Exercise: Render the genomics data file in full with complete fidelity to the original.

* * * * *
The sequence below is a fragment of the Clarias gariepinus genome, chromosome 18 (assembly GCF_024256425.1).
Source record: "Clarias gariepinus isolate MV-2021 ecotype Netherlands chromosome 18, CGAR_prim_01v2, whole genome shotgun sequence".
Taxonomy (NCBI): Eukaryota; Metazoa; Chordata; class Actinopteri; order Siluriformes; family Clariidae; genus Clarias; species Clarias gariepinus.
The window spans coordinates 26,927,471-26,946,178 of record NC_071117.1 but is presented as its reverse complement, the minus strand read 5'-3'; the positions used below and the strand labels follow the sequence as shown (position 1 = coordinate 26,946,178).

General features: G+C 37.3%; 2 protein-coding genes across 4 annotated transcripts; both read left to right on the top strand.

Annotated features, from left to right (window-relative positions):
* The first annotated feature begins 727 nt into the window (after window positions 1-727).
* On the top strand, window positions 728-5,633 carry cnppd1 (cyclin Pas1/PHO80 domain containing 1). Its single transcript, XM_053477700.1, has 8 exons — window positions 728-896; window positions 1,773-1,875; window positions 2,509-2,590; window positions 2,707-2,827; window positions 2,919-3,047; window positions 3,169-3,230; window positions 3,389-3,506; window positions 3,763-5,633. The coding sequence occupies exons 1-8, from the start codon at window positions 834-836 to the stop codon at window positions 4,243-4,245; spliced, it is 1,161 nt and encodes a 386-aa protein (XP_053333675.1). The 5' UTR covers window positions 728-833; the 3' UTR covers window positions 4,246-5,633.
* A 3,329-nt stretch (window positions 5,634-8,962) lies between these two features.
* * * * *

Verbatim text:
The sequence below is a fragment of the Clarias gariepinus genome, chromosome 18 (assembly GCF_024256425.1).
Source record: "Clarias gariepinus isolate MV-2021 ecotype Netherlands chromosome 18, CGAR_prim_01v2, whole genome shotgun sequence".
Taxonomy (NCBI): Eukaryota; Metazoa; Chordata; class Actinopteri; order Siluriformes; family Clariidae; genus Clarias; species Clarias gariepinus.
The window spans coordinates 26,927,471-26,946,178 of record NC_071117.1 but is presented as its reverse complement, the minus strand read 5'-3'; the positions used below and the strand labels follow the sequence as shown (position 1 = coordinate 26,946,178).

General features: G+C 37.3%; 2 protein-coding genes across 4 annotated transcripts; both read left to right on the top strand.

Annotated features, from left to right (window-relative positions):
* The first annotated feature begins 727 nt into the window (after window positions 1-727).
* On the top strand, window positions 728-5,633 carry cnppd1 (cyclin Pas1/PHO80 domain containing 1). Its single transcript, XM_053477700.1, has 8 exons — window positions 728-896; window positions 1,773-1,875; window positions 2,509-2,590; window positions 2,707-2,827; window positions 2,919-3,047; window positions 3,169-3,230; window positions 3,389-3,506; window positions 3,763-5,633. The coding sequence occupies exons 1-8, from the start codon at window positions 834-836 to the stop codon at window positions 4,243-4,245; spliced, it is 1,161 nt and encodes a 386-aa protein (XP_053333675.1). The 5' UTR covers window positions 728-833; the 3' UTR covers window positions 4,246-5,633.
* A 3,329-nt stretch (window positions 5,634-8,962) lies between these two features.